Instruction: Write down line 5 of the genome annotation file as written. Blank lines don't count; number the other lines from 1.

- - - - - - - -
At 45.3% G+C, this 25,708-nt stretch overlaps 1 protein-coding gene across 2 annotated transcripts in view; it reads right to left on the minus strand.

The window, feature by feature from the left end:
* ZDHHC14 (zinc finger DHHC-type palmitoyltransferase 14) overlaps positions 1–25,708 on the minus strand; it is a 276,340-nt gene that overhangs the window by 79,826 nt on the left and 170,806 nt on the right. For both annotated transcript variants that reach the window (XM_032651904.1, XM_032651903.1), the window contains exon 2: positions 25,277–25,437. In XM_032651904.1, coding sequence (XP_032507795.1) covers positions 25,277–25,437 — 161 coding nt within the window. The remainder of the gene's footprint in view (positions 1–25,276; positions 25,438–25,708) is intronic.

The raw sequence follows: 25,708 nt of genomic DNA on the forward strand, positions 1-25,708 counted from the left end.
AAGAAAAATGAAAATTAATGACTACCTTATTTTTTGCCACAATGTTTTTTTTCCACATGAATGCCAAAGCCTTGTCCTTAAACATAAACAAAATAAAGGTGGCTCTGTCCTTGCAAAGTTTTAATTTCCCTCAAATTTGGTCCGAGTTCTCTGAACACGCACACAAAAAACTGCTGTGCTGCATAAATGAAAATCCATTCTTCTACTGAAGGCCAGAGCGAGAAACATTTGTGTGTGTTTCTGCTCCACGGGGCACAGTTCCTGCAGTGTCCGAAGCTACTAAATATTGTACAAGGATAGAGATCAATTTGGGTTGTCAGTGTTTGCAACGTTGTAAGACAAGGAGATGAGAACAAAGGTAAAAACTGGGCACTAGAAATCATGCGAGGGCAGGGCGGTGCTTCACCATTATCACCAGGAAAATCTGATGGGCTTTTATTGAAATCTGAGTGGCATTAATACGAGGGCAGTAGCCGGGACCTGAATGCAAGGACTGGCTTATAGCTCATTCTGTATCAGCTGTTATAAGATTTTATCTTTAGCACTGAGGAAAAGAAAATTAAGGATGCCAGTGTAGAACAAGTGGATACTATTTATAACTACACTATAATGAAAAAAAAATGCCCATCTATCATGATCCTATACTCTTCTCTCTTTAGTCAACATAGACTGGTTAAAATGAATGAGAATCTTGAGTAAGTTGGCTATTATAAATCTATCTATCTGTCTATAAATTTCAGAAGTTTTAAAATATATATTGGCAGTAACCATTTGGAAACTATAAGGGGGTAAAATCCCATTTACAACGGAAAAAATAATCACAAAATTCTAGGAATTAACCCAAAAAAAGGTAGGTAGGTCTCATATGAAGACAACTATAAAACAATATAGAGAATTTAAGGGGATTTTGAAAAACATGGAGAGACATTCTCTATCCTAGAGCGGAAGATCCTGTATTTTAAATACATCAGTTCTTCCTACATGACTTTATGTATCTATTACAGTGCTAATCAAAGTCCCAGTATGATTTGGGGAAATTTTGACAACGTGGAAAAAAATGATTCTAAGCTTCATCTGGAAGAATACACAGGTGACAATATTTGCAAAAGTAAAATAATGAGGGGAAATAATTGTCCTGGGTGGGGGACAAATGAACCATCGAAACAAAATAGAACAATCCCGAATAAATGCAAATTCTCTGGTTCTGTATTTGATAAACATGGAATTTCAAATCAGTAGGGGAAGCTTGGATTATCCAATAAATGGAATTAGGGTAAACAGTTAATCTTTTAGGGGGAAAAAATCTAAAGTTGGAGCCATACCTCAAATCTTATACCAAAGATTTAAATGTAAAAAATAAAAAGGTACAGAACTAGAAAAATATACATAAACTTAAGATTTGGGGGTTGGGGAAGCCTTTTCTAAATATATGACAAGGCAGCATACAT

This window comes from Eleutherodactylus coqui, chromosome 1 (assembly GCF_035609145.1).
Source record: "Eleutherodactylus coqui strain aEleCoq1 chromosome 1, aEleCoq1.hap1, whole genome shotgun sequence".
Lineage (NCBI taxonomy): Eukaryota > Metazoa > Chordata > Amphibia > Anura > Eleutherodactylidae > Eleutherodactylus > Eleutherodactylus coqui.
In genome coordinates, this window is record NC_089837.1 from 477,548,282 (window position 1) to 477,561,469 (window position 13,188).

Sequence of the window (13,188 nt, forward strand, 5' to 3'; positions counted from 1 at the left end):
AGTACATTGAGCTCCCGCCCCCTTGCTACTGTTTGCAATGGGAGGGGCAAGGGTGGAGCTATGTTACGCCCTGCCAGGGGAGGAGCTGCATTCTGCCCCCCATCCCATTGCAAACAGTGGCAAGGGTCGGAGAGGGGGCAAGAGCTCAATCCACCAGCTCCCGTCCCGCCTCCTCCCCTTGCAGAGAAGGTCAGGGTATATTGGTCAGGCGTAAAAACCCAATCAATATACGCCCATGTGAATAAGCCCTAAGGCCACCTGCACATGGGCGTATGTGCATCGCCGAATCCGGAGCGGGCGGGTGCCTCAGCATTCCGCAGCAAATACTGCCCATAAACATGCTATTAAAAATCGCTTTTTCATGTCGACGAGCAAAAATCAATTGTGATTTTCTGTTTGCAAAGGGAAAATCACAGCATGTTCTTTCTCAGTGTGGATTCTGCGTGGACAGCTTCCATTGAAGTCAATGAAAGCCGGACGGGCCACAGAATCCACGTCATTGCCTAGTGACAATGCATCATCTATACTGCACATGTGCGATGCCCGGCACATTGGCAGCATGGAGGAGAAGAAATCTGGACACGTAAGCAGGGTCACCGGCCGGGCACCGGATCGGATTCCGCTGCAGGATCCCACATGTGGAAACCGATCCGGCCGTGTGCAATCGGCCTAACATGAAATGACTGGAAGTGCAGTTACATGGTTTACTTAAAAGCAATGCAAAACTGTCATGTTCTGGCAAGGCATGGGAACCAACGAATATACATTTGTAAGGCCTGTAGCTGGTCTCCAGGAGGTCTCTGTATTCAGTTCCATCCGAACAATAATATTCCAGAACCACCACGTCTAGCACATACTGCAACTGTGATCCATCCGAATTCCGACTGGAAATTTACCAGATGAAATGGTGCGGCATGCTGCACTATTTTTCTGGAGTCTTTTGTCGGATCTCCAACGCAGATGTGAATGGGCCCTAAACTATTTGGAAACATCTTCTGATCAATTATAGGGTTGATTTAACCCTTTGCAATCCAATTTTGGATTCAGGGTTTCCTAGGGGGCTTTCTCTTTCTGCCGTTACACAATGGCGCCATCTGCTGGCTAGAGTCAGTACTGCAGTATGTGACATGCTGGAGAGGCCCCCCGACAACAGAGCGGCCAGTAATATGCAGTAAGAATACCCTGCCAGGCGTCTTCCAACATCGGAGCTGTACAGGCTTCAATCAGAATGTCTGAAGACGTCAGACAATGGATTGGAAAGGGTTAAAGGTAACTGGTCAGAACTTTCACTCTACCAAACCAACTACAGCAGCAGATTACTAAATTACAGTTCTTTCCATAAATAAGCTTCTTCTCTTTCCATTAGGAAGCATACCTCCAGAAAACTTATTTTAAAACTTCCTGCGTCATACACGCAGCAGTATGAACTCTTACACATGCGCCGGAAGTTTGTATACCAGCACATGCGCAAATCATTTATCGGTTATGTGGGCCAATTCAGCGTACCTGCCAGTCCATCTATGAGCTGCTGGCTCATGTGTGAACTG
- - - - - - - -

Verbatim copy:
AAGAAAAATGAAAATTAATGACTACCTTATTTTTTGCCACAATGTTTTTTTTCCACATGAATGCCAAAGCCTTGTCCTTAAACATAAACAAAATAAAGGTGGCTCTGTCCTTGCAAAGTTTTAATTTCCCTCAAATTTGGTCCGAGTTCTCTGAACACGCACACAAAAAACTGCTGTGCTGCATAAATGAAAATCCATTCTTCTACTGAAGGCCAGAGCGAGAAACATTTGTGTGTGTTTCTGCTCCACGGGGCACAGTTCCTGCAGTGTCCGAAGCTACTAAATATTGTACAAGGATAGAGATCAATTTGGGTTGTCAGTGTTTGCAACGTTGTAAGACAAGGAGATGAGAACAAAGGTAAAAACTGGGCACTAGAAATCATGCGAGGGCAGGGCGGTGCTTCACCATTATCACCAGGAAAATCTGATGGGCTTTTATTGAAATCTGAGTGGCATTAATACGAGGGCAGTAGCCGGGACCTGAATGCAAGGACTGGCTTATAGCTCATTCTGTATCAGCTGTTATAAGATTTTATCTTTAGCACTGAGGAAAAGAAAATTAAGGATGCCAGTGTAGAACAAGTGGATACTATTTATAACTACACTATAATGAAAAAAAAATGCCCATCTATCATGATCCTATACTCTTCTCTCTTTAGTCAACATAGACTGGTTAAAATGAATGAGAATCTTGAGTAAGTTGGCTATTATAAATCTATCTATCTGTCTATAAATTTCAGAAGTTTTAAAATATATATTGGCAGTAACCATTTGGAAACTATAAGGGGGTAAAATCCCATTTACAACGGAAAAAATAATCACAAAATTCTAGGAATTAACCCAAAAAAAGGTAGGTAGGTCTCATATGAAGACAACTATAAAACAATATAGAGAATTTAAGGGGATTTTGAAAAACATGGAGAGACATTCTCTATCCTAGAGCGGAAGATCCTGTATTTTAAATACATCAGTTCTTCCTACATGACTTTATGTATCTATTACAGTGCTAATCAAAGTCCCAGTATGATTTGGGGAAATTTTGACAACGTGGAAAAAAATGATTCTAAGCTTCATCTGGAAGAATACACAGGTGACAATATTTGCAAAAGTAAAATAATGAGGGGAAATAATTGTCCTGGGTGGGGGACAAATGAACCATCGAAACAAAATAGAACAATCCCGAATAAATGCAAATTCTCTGGTTCTGTATTTGATAAACATGGAATTTCAAATCAGTAGGGGAAGCTTGGATTATCCAATAAATGGAATTAGGGTAAACAGTTAATCTTTTAGGGGGAAAAAATCTAAAGTTGGAGCCATACCTCAAATCTTATACCAAAGATTTAAATGTAAAAAATAAAAAGGTACAGAACTAGAAAAATATACATAAACTTAAGATTTGGGGGTTGGGGAAGCCTTTTCTAAATATATGACAAGGCAGCATACAT